Meet a trio of female engineers leading the way at ABB

Automation is key to the future workplace – it improves safety and productivity levels whilst preventing costly problems. Meet some of the female engineers leading ABB’s automation services.

Three ABB female engineers in the process industry, robotics and electrification divisions of ABB share their stories, what motivates them in their work, and what they hope to inspire in others considering a future career in engineering.

Maria Ruiz, Senior Service Sales Engineer, ABB Process Industries

One of the reasons Maria became a mechatronics engineer is that she believes automation will improve the world.

“I love technical stuff! Which is why I studied to become an engineer in the first place,” she says. “Along the way though, I’ve found it more inspiring because I see how automation is changing the world for the better, by making industrial processes easier and safer.”

Hailing from Colombia, Maria says she was one of few women to graduate from an engineering degree in mechatronics, robotics, and automation 17 years ago.

“To be honest with you, it was very difficult after graduation to get a job as a woman in engineering,” she says. “I think this career path wasn’t particularly open to women because of the culture in Colombia back then.”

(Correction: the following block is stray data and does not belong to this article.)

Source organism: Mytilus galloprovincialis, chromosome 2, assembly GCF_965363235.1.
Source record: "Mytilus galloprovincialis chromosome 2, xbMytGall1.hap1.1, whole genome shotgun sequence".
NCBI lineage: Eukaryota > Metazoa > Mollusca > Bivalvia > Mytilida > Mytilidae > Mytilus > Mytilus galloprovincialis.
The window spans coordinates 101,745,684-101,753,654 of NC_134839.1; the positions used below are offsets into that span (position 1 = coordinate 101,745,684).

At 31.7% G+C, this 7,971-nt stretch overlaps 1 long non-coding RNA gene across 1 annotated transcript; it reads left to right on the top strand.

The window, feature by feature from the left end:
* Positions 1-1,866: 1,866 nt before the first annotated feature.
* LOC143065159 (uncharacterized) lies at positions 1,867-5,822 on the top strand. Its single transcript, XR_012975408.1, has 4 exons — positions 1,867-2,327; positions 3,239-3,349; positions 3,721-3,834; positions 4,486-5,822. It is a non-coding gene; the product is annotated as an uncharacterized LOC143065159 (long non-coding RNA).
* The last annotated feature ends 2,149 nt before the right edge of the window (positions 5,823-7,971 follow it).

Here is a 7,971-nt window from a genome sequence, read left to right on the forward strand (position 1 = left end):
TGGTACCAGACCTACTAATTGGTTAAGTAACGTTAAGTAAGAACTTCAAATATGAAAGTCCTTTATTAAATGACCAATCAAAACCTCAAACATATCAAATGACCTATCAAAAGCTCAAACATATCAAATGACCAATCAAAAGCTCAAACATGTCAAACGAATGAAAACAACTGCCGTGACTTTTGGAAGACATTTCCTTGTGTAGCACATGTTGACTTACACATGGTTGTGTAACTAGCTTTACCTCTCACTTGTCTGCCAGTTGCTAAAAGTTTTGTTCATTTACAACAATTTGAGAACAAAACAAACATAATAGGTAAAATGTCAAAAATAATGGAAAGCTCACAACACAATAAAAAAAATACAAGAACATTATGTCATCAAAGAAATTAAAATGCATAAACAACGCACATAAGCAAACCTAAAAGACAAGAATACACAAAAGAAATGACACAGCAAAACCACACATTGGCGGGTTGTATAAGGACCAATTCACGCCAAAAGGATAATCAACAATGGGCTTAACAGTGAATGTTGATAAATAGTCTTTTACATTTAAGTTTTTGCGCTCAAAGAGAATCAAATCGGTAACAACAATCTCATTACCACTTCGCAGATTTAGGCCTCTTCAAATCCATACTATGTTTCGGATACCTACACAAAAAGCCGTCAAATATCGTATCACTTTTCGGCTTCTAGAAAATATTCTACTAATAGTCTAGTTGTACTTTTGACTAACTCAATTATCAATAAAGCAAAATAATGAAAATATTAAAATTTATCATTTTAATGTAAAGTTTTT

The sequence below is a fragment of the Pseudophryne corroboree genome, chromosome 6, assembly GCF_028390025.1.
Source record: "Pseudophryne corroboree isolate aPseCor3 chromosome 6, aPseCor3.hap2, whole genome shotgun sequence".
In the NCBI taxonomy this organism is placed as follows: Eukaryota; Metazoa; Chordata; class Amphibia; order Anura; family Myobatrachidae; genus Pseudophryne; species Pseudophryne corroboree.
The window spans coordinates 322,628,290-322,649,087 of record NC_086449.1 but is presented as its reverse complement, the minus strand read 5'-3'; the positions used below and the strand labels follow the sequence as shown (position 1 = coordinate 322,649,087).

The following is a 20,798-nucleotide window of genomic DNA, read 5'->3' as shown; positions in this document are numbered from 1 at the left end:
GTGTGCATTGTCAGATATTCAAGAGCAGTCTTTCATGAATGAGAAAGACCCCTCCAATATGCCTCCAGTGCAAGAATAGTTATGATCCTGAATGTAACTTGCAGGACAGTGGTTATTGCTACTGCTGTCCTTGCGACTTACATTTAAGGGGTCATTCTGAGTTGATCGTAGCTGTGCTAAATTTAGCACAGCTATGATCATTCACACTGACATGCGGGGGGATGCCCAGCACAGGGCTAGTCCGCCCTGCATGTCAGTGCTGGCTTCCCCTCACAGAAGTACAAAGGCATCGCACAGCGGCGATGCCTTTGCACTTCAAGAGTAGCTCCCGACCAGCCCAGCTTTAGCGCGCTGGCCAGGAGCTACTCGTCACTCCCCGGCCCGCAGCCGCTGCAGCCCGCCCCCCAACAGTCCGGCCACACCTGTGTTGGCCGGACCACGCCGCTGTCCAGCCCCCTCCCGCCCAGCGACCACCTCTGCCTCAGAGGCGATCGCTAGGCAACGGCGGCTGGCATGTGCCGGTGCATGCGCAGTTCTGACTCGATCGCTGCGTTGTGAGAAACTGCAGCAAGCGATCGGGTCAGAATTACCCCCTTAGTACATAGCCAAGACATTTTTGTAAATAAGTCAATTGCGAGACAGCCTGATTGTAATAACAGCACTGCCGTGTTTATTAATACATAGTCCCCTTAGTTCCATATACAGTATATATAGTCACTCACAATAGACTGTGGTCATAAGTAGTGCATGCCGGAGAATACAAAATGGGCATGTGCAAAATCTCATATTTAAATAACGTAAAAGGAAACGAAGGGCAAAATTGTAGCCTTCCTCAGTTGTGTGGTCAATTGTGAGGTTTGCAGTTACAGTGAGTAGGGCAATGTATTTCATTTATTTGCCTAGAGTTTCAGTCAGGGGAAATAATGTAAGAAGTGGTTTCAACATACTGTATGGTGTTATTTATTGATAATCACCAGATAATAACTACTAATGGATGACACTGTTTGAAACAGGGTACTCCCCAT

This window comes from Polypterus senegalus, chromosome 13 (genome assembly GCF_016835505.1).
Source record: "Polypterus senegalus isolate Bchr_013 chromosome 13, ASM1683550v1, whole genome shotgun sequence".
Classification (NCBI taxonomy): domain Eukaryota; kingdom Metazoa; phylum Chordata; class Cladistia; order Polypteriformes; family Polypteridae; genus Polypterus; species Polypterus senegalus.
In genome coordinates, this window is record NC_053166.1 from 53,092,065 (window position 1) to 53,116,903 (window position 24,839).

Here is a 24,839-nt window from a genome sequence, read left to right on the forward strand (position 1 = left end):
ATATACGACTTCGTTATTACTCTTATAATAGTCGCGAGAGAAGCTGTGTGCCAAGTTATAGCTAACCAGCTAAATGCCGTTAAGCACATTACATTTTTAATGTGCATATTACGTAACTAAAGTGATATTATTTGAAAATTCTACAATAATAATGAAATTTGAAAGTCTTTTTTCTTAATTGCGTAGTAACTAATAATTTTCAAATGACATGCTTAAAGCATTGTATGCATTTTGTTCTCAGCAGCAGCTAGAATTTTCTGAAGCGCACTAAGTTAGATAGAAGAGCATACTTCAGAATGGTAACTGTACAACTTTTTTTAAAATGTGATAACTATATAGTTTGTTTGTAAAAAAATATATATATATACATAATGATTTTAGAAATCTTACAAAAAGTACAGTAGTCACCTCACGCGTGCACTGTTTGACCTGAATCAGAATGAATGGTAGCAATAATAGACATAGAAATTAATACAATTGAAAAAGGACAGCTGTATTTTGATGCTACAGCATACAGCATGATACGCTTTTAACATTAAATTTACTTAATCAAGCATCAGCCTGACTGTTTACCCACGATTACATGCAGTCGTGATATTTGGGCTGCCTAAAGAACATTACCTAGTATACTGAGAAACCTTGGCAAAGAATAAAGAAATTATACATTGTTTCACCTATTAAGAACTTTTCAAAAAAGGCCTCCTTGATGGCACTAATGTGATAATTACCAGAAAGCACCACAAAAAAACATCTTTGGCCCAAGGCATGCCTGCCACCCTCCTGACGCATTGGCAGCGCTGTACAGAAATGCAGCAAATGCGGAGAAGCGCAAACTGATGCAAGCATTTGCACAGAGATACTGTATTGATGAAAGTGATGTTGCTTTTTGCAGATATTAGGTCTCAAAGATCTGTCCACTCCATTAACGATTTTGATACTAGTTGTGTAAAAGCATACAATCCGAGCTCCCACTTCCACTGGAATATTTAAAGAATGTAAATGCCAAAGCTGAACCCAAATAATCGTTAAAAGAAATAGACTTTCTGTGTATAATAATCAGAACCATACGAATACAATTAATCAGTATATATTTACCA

Initially taking on a sales role in technical instrumentation, and then compressors for a natural gas company, Maria’s journey has taken her from Colombia to Canada and to Australia. She’s been working with ABB within the Processing Industry Business Unit in Western Australia for over 5 years – and loves it.

“I look after all the services that we have for Grinding applications, automation and control systems in the Process Industry Business Unit and the clients – mainly in mining services – that fall into that category out here Western Australia,” she says. “It’s awesome being here, I enjoy the working culture and feel very supported by ABB.”

Maria finds her role in sales motivating because it is customer centric.

“The most important aspect of my job is listening, because by listening I can gain an understanding of the customer’s needs and then help find a solution for them,” she explains. “I love my job, because it’s about building connections with people, and delivering solutions that improve their business processes. It also establishes trust and inspires long-term working relationships that you keep building on.”

While Maria acknowledges that women comprise the minority in her professional field, she is encouraged by the fact that there are more opportunities available to women.

“When I was in uni there were four women compared to about 80 men, whereas I believe the ratio is now something like 20 per cent of women going into engineering,” she says. “But more importantly, I’m seeing a lot of companies offering women opportunities to work, such as ABB. I believe if there are qualified women seeking work, they will have great opportunities available to them.”